Lyndon B. Johnson photo

Remarks of Welcome at the White House to Prime Minister John Gorton of Australia

May 27, 1968

Mr. Prime Minister and Mrs. Gorton, Secretary and Mrs. Rusk, distinguished guests, ladies and gentlemen:

Mr. Prime Minister, it is a very great pleasure for Mrs. Johnson and me to welcome you and your most charming wife to our country.

We have very little to offer in the way of surprises. Mrs. Gorton is a native of New England. We have some New England weather for her this morning. But she already knows all of our secrets anyway. Even if she did not, you, yourself, Mr. Prime Minister, are the Prime Minister of Australia-and the Australians and the Americans have so much in common that we seem to understand each other almost on sight anyway.

Our peoples have been molded by the same forces. Both of our continents are vast. Both of our histories are young. Both of our governments are free. All of our people were drawn from many lands. We both enjoy an abundance which, for most of the world, is yet just a dream.

We share a common vision. We see a world where might does not make right. We strive for a world where nations can live together in peace and freedom under the rule of law.

We have been fighting for this dream for a long time now. Twenty-five years ago we fought side by side from the Middle East to the South Pacific. Today we are fighting side by side in the rice fields in Vietnam.

I do not know how close we may be to success in our common--and our historic-- cause.

But I do know that you, Mr. Prime Minister, come here at a moment of very historic importance. Our American aim is now, as it has been from the beginning, to achieve peace with honor, a peace which will permit the people of Asia and the South Pacific to work out their own destiny in their own way. We have never sought anything else, and we will not accept anything else.

I believe that Australia shares that aim, and I look forward with a great deal of anticipation to our conversations about this-and about many other common concerns.

Mr. Prime Minister, you and your countrymen are always welcome in Washington. I think you will soon find that, although you are half a world away from Australia, you are still very much at home.

Thank you very much.

Note: The President spoke at 11:35 a.m. in the East Room at the White House. In his opening words he referred also to Secretary of State and Mrs. Dean Rusk. A planned formal welcoming ceremony on the South Lawn was cancelled because of rain. Prime Minister Gorton responded as follows:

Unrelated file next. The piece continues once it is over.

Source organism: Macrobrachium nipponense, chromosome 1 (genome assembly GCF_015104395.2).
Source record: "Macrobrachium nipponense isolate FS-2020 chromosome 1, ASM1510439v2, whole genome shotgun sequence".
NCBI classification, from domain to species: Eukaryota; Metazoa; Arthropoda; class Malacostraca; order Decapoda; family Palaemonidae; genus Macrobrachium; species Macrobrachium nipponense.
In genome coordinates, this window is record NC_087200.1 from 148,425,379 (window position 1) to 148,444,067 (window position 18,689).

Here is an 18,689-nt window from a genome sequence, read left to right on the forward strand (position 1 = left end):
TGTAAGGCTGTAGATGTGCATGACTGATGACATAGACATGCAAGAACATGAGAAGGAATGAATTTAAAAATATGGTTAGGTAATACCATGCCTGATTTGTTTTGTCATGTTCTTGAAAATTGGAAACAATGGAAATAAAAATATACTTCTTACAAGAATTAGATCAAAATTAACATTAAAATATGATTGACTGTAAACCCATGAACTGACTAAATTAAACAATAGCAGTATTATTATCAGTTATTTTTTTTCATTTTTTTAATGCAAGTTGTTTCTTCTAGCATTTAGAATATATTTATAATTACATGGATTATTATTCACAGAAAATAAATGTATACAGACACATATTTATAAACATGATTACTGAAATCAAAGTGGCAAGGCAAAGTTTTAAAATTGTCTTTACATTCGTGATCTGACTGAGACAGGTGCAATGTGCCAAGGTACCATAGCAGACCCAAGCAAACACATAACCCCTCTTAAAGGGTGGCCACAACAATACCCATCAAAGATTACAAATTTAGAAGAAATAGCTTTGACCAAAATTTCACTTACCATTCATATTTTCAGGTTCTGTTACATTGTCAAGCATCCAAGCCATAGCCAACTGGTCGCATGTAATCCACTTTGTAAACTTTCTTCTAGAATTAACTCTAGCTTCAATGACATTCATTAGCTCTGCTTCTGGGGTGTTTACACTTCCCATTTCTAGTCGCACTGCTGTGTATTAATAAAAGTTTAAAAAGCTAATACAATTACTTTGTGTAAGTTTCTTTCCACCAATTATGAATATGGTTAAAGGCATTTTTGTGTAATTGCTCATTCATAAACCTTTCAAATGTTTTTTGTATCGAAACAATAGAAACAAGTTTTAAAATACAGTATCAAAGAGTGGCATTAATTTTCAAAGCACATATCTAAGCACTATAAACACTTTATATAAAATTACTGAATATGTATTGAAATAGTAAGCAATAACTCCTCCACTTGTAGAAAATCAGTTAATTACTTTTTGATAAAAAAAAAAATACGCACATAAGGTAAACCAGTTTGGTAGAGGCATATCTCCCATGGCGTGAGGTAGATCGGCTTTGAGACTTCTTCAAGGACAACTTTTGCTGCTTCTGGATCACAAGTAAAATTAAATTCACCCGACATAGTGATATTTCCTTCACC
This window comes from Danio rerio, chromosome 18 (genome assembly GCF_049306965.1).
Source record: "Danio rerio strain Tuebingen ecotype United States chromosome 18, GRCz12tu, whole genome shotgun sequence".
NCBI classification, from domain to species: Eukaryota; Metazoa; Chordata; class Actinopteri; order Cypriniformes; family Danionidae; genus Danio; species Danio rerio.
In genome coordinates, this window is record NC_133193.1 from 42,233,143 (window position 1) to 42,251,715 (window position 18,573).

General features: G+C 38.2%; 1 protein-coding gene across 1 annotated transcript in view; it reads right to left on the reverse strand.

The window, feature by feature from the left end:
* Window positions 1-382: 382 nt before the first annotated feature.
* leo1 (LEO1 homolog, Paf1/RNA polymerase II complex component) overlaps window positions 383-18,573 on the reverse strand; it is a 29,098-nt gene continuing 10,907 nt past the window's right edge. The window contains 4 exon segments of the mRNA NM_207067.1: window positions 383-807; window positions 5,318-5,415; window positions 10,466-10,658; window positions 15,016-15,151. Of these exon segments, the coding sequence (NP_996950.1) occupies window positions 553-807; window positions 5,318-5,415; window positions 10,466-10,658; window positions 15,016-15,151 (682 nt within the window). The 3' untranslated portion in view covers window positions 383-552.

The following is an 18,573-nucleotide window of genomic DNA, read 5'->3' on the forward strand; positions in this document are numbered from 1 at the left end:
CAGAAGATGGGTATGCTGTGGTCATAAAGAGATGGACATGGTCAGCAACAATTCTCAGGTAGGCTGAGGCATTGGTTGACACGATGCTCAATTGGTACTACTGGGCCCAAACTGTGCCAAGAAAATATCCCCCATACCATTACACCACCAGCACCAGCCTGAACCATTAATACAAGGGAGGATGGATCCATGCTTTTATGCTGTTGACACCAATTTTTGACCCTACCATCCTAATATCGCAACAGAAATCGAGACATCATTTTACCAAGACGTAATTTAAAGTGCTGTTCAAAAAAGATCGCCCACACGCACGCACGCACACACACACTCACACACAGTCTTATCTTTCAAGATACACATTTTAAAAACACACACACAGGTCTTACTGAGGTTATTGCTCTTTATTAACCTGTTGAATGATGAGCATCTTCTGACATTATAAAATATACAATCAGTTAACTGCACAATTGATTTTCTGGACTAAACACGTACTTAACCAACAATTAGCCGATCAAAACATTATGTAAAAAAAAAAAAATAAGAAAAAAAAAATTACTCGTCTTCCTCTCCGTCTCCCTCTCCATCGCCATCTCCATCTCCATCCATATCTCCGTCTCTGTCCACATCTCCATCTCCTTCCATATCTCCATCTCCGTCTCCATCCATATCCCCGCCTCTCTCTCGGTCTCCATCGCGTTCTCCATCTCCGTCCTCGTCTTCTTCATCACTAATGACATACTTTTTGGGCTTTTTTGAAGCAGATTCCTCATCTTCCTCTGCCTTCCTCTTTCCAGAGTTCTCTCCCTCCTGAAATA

Mr. President, Mrs. Johnson, Secretary Rusk and Mrs. Rusk, distinguished guests:

Thank you, Mr. President, on behalf of all Australians, for the honor which, through me, you do my country.

We value this the more since it comes from a power which is not only great, but which, since the end of the last World War, has assumed all the burdens and responsibilities of being great.

You helped reconstruct Europe. In large measure, you financed the constructive work of the United Nations. You have without stint given blood and treasure to protect small nations from subjugation by force or by threat. And you seek to raise the living standards of people in every corner of the world.

For this your country has received scant thanks-yet at one time, through sole possession of atomic power, you could have imposed your will upon the world--and did not. You could have chosen to conquer, but chose to set free. You could have looked inward, but instead you chose to look out.

If the United Nations has not brought that end to war which its founders sought, if the world is still torn by strife as it is, that is the fault of others, not of yours.

You have assumed, sir, as I said, many burdens, and today one dominates our minds.

Even as we stand here, our men fight in Vietnam together, as they fought in other wars, to protect small nations from overthrow by force of governments elected by the people. Even as we stand here, diplomats in Paris seek to discover whether there is hope of ending that fighting and securing a peace--just, lasting, and honorable--giving to the people of South Vietnam a chance themselves to choose their future path without fear or threat.

You, Mr. President, bore the lonely weight of decision to continue to resist force with force. You, Mr. President, by your recent gesture, brought the North Vietnamese to talk. You, Mr. President, relinquished chance of further office to give those talks such chance of success as they may have. And for that we admire and salute you.

It is that struggle which engrosses us today, but when it is decided, that solution will be one step only in the solution of other problems to which men and nations are born, which have arisen in the past, which exist now, and which will arise in the future in a world in transition.